Patients and Healers
This course provides an introduction to medical anthropology, including the study of ethnomedicine, ethnopsychiatry, disease and ecology, the nature of healing, and the political economy of health care systems. Our focus will be on the relationship between health and culture in various social contexts. We will investigate questions of power and inequality on the one hand, and personhood, emotion and the experience and construction of illness on the other. By exploring various case studies, we will be dive deeper, looking at the ways in which medical systems are integrated into larger frameworks of cultural meaning. Following on from a consideration of so-called traditional medicine in the non-Western world, we will analyze the 'objectivity' of Western biomedical science and its various discourses. Additionally, we will consider specific topics such as the ontology of pain, traditional/alternative healing practices, and the medicalization of aging.
Anthropology of Wisdom (and Aging)
Wisdom is an attribute and a category that has come to encompass various domains of human life and expression. It cannot be defined in any absolute way; it is perhaps best understood arising out of specific contexts and histories. People around the world have conceptualized wisdom in varying ways and degrees. Although there are many pathways to and forms of wisdom, this course does not assume that wisdom is necessarily the by-product of old age. Despite this position, wisdom is still often viewed as the product of experience, the outcome of a seasoned and full life. The elderly are typically those we think of as embodying wisdom. For instance, people around the world often look to their elders for wise counsel on a wide range of matters.
How do people age and think about aging? How is wisdom related to the aging process? Can wisdom be taught, learned or shared? These are just some of the questions that motivate this seminar. Drawing from a range of disciplines and cross-cultural and historical examples, this class seeks to engage wisdom not only as a cultural or experiential by-product, but also as a human endeavor worthy of future research and policy implications. By evaluating various philosophical and scientific approaches to understanding wisdom—along with analyzing key ethnographic case studies that focus on wisdom arising from life situations and the life course, students will be able to appreciate how action, emotion, uncertainty and culture come to bear on ‘big topics’ such as wisdom.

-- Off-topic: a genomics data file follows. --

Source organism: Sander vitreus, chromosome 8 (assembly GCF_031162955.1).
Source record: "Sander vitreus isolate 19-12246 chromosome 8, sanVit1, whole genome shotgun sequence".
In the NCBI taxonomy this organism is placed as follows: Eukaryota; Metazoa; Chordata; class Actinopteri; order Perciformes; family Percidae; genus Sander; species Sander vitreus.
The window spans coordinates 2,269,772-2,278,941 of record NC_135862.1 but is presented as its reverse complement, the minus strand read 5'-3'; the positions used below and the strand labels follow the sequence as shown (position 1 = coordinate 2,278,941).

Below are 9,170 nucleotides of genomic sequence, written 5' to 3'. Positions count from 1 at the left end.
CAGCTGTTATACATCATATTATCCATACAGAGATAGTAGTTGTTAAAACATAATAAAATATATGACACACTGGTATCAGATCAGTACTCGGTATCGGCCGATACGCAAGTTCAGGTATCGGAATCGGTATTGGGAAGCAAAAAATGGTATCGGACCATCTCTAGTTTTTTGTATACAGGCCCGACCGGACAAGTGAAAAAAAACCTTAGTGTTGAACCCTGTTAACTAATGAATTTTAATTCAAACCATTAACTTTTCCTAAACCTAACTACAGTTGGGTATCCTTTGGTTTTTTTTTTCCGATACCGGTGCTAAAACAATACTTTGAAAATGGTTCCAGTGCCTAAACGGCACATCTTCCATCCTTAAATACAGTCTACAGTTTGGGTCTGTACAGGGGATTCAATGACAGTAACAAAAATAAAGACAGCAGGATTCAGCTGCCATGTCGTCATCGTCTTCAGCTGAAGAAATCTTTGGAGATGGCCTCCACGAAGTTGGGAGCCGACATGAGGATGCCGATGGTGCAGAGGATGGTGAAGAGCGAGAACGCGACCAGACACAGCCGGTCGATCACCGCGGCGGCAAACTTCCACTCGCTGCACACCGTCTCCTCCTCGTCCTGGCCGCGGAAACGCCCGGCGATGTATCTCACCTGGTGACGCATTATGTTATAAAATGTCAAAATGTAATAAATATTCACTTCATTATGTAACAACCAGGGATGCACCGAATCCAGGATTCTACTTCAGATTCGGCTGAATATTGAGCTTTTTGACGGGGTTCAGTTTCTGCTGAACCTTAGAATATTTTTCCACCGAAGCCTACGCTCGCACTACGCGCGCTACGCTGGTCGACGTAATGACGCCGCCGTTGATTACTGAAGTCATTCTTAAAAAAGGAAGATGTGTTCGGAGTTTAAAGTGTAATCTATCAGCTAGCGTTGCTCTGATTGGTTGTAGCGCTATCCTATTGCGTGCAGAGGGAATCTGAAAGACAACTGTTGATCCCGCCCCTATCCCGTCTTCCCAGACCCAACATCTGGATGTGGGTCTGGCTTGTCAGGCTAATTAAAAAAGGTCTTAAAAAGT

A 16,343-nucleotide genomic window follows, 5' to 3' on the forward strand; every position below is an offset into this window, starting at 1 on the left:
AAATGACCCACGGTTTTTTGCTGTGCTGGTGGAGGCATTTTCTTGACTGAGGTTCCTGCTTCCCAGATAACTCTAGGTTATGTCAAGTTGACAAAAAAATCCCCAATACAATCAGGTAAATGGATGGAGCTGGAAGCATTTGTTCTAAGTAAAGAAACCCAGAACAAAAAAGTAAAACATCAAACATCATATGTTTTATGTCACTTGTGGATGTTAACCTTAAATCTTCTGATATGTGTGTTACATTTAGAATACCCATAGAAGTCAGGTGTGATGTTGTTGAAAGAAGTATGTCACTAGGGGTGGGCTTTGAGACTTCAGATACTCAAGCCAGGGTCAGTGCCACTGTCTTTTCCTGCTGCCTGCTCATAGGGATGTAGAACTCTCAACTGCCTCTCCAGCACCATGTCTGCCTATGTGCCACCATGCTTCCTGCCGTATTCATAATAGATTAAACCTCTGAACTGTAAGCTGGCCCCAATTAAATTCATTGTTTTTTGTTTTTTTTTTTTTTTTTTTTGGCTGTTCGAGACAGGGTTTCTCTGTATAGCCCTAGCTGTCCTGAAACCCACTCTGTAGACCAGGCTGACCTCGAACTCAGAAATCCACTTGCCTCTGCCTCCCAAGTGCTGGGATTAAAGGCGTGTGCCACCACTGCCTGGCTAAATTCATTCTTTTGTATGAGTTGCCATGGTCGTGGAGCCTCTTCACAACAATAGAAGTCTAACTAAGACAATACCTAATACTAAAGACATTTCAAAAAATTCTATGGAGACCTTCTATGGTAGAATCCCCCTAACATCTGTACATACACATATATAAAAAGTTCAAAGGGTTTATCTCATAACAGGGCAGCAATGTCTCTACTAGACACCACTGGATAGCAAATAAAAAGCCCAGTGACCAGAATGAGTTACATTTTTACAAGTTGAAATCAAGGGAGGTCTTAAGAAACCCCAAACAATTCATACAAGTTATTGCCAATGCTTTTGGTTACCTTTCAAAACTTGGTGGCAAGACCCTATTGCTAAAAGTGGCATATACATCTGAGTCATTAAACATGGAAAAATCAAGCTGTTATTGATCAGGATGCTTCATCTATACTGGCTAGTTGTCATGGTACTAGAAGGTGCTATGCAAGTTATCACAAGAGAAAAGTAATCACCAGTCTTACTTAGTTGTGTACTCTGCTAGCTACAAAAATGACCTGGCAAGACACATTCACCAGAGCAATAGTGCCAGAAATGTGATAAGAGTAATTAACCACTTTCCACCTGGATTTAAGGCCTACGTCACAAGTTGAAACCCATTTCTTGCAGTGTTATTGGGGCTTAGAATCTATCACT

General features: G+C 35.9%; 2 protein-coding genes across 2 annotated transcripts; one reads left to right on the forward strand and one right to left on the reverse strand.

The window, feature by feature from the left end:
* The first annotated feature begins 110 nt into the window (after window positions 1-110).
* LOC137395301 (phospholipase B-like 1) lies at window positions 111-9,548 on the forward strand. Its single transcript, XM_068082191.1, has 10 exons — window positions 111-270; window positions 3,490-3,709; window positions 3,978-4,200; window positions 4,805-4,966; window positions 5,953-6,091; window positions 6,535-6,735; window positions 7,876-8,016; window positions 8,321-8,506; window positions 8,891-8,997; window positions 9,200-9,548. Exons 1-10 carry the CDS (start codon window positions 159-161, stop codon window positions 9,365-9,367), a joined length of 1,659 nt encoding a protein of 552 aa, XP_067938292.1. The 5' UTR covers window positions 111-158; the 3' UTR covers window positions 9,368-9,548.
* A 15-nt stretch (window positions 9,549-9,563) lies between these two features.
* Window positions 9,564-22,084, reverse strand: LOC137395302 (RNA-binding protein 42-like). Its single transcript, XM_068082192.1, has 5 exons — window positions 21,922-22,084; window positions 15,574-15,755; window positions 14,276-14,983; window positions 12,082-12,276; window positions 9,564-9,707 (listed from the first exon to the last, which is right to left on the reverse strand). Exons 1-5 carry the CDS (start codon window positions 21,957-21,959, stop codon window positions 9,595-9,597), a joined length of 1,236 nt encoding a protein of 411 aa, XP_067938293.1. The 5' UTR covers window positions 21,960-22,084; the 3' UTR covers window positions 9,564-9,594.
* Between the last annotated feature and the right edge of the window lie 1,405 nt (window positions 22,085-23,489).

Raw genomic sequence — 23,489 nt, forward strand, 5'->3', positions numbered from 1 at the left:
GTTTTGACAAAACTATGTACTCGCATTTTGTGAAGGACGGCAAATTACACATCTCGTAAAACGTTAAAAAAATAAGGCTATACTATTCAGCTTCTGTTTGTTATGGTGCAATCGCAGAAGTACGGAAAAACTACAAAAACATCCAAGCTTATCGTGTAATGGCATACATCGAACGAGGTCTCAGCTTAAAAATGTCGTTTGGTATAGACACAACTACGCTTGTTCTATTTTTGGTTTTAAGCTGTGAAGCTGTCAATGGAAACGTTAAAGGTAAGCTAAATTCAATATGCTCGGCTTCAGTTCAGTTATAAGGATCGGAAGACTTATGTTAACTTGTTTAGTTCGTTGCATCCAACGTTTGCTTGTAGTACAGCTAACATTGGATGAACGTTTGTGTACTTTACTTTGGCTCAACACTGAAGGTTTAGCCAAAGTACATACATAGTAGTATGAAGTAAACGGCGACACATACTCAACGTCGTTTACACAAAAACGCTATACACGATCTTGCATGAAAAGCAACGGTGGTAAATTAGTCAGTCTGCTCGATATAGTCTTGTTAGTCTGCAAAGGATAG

Anthropology, Development, and Human Rights
The discipline of socio-cultural anthropology—with its history and unique set of attributes—has enabled anthropologists of all stripes to involve themselves intimately with development projects around the world. Although the relationship between anthropology and development is historical, theoretical and political, anthropology has nonetheless been used and consulted by international aid officials and policy makers to design, implement, and assess ‘local’ development projects. The “anthropological perspective” associated with translating/reconstructing the cultural world and dialoguing with others from ‘the ground up’ has paved the way for many successful case studies, leading to a copacetic appreciation of anthropology in development. Anthropologists who either work as applied anthropologists in the field or are employed by organizations such as the World Bank frequently navigate between a diverse set of cultural models and stakeholder agendas. On the flip side, however, anthropologists have critiqued development as a set of ‘western’ practices and power-laden discourses. Anthropological studies in this vein have helped to showcase the relative successes (and more often than not, failures) of various development efforts. The anthropologists of development have also analyzed and made much progress in deconstructing the ideological workings of concepts such as human rights, participation and empowerment. This course will therefore prepare students for thinking about anthropology not only as an academic discipline but also as a tool and application that lends itself to various program interventions, criticisms and collaborations. The readings for this course will shed light on how international aid programs and social/economic development policies operate, and furthermore how knowledge and social/bureaucratic processes develop in and across various sectors such as food security, water, education, and gender equality. Conceptual topics that this class will investigate include human rights, ‘indigenous’ knowledge, poverty, forms of freedom, social capital, the markets, institutions, civil society, the role of the state, and tradition/modernity.